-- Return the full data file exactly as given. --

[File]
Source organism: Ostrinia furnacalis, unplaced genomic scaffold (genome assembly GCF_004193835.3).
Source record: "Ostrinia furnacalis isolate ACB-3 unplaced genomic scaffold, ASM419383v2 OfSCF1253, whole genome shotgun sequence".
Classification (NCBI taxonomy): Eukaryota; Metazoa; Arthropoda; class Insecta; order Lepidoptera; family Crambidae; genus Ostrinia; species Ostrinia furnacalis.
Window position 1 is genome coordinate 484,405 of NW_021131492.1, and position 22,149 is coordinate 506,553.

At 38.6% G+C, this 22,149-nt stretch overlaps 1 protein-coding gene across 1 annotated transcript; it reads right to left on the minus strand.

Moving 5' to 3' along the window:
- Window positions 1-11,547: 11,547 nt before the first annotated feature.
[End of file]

Source organism: Ostrinia furnacalis, unplaced genomic scaffold (genome assembly GCF_004193835.3).
Source record: "Ostrinia furnacalis isolate ACB-3 unplaced genomic scaffold, ASM419383v2 OfSCF1253, whole genome shotgun sequence".
Classification (NCBI taxonomy): Eukaryota; Metazoa; Arthropoda; class Insecta; order Lepidoptera; family Crambidae; genus Ostrinia; species Ostrinia furnacalis.
Window position 1 is genome coordinate 484,405 of NW_021131492.1, and position 22,149 is coordinate 506,553.

At 38.6% G+C, this 22,149-nt stretch overlaps 1 protein-coding gene across 1 annotated transcript; it reads right to left on the minus strand.

Moving 5' to 3' along the window:
- Window positions 1-11,547: 11,547 nt before the first annotated feature.